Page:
Tag Archives: No

No Tesco in Stokes Croft fundraising party – Chance to win a Banksy!

Here (above left) is breakfast, a sourdough loaf from the Stokes Croft pop-up bakery (above right), just across the road from the famously-unwanted Tesco.

“A year ago these streets were the scene of riots following the bitterly opposed opening of a Tesco store. Twelve months on, Stokes Croft, Bristol’s most bohemian neighbourhood, is booming,” wrote Stephen Morris in the Guardian earlier this week.

In a debate in parliament on 17 January 2012, Stephen Williams MP said:

“I am probably the only Member in the Chamber who has experienced a riot in his constituency caused by the opening of a branch of Tesco. It took place over the Easter and royal wedding bank holidays in April last year. I certainly do not condone the antics of those constituents, but I very much share their frustration. Large businesses do not work with the grain of local opinion.”

Here’s some background, briefly: Our No Tesco in Stokes Croft campaign, began February 2010 after Tesco arrived in Stokes Croft by stealth.

Against all odds, we took our legal battle as far we could – to judicial review.

We lost – our court costs are £2,126.50.

We are having a fundraising party on Friday 13 April at 7.30 pm with music, poetry and street theatre at 35 Jamaica Street, Bristol BS2 8JP. Join the group on Facebook.


Buy a limited-edition bone china “I Paid The Fine” mug produced by The People’s Republic of Stokes Croft, and be part of social history.

Twelve of the 250 mugs will be accompanied by one of the original Banksy posters donated by the graffiti artist as a “commemorative souvenir poster.”

Every campaign, whether you win or lose, is worth its weight in gold for it raises awareness of the issues.

I will be part of a round-table discussion – The High Street Fights Back – at the Natural Product Show this Sunday with campaigning journalist and author, Joanna Blythman.

This month, Tesco withdrew its planning application from Herne in Kent after huge local protest.

Thus, I, like my fellow campaigners, remain

relentlessly optimistic.

STOP PRESS 23 April 2012: Last Mug Sold!

Peaceful No Tesco Tea Party


Well, the No Tesco Tea Party has to be one of the most fun, friendly, heart-filled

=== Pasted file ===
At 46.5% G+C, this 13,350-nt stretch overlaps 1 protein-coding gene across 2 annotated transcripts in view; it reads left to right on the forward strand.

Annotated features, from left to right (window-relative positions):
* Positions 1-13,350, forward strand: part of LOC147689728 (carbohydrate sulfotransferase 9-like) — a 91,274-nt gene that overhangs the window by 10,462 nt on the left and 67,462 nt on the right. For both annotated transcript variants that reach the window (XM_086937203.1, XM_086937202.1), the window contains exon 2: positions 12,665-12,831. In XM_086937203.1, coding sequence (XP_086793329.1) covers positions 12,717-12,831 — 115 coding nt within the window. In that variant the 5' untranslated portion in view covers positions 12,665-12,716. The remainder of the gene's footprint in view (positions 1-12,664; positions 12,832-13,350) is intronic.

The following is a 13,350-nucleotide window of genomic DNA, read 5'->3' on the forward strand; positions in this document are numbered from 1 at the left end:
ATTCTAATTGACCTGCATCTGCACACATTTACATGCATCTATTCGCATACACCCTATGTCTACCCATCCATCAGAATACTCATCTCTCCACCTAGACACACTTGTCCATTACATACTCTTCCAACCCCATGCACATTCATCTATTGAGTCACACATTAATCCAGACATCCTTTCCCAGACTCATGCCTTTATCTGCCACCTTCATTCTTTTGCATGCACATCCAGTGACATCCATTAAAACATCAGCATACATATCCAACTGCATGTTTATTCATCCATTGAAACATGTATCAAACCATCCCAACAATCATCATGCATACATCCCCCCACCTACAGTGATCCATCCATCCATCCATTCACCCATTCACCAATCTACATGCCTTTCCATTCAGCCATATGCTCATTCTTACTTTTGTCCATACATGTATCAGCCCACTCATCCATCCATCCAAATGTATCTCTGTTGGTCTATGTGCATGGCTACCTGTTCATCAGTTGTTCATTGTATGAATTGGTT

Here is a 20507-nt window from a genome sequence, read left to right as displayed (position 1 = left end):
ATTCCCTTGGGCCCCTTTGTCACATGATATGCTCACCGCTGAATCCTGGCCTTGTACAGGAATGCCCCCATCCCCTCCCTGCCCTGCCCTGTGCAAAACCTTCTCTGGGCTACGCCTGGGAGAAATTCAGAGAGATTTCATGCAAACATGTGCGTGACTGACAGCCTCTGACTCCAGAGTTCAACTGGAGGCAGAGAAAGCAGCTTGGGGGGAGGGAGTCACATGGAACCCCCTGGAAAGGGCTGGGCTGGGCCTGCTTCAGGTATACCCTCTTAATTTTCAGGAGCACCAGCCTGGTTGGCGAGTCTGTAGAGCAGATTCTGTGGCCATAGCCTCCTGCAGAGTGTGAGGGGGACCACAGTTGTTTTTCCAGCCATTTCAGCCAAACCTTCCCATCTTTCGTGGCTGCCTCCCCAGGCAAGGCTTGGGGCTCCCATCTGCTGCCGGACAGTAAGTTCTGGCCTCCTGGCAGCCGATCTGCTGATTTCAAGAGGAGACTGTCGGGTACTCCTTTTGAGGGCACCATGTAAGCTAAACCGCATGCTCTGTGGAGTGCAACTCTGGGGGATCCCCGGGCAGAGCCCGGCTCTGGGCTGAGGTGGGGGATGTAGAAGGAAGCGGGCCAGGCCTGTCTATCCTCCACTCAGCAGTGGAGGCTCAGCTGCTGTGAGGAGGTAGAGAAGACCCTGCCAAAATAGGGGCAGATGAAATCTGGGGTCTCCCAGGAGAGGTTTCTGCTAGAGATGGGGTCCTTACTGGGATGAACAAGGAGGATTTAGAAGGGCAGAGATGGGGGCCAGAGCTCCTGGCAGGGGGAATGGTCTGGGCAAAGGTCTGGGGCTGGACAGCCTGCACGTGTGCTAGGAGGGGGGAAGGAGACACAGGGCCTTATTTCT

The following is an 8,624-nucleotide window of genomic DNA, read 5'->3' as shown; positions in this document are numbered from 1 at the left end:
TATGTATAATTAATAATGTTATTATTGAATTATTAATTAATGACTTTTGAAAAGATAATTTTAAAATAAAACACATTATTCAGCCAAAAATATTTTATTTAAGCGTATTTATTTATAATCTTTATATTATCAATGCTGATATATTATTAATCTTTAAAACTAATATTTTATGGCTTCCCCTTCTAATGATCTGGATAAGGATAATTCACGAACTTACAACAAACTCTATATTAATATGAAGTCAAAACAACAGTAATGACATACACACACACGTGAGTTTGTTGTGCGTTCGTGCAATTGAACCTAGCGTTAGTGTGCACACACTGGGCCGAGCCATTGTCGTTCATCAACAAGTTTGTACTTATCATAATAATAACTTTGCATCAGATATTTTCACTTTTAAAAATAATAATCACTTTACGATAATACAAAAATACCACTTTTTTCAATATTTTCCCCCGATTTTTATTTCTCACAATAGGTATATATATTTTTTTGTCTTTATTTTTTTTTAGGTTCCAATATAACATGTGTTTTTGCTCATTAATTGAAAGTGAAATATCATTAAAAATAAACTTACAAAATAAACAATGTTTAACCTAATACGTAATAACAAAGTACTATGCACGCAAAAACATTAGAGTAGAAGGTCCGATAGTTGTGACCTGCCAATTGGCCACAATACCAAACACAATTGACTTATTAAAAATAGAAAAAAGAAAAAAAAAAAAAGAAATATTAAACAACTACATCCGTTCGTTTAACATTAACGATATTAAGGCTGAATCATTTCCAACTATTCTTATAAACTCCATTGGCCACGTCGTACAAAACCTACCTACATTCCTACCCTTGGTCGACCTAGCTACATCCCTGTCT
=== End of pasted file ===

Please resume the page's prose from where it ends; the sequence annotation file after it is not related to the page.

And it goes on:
musical protests I have ever been on.

Here’s a delightful news item from ITV: over a minute of dancing protest.

But it was also possibly the most stressful because – post-riot – it wasn’t just a matter of ringing up our local bobby.

Instead, we were invited to respectful, professional meetings with Silver and Bronze commanders, who supported our right for a peaceful protest but were thinking worst-case scenarios, and asking: how would we deal with them?

I realised the police, like the medical profession, are (bless ‘em) fear-driven.

So, for a few weeks leading up to the No Tesco Tea Party I felt the weight of responsibility. Dreamed of police on horseback bursting through my front door. Worried about upsetting local charities such as Relate and the Salvation Army who’d been damaged in the riots. Angsted about offending rock throwers, too.

(Rock throwing is not my style but anyone caught-up in those two crazy riot nights might need support so please contact BristolArresteeSupport@Riseup.net, mentioned in June’s edition of The Autonomist.

And anyone with unanswered questions about the Stokes Croft disturbances, please sign the petition asking Bristol City Council for a public inquiry.)

Our protest took place in front of Tesco in Stokes Croft. I was glad to talk with Tesco managers because this campaign is not against supermarket employees.

It’s against supermarkets destroying communities in their single-minded drive for market shares.

The truth is I am a communicator.

I find enemy positions deeply unhelpful. I would rather build bridges.

Listen, we are all victims of the same soulless system that puts profit before people. So let’s find our common humanity and work together for a better world.

When Monday 13 June dawned – bright sunshine after Sunday’s torrential rain – I felt confident. Our protest would be – as all our protests have always been – peaceful.

And it was.

I was moved by the joy and the dancing

and the homemade cakes

and cucumber sandwiches (note Princess Diana tea-tray)


and anti-Tesco knitting protestor.

I was moved by Mark who did not agree with our campaign but became a volunteer peace marshall because he supported our right to a peaceful protest.

For goodness sake, there is disagreement even when you are on “the same side”. So, shaking hands with Richard whom I had met online when our political views clashed made me happy: this is what community is all about.

The No Tesco in Mill Road campaigners had come all the way from Cambridge to join our protest. Thank you!

Our Tea Party protest was to create awareness for our appeal for a judicial review.

Our appeal was heard on Wednesday 15 June in Cardiff.

And we won.

Thanks to People’s Republic of Stokes Croft, Jake and peace marshalls

and People’s Supermarket for donating free food.

O and here’s one of me, thanks to Nadia of GRO-FUN.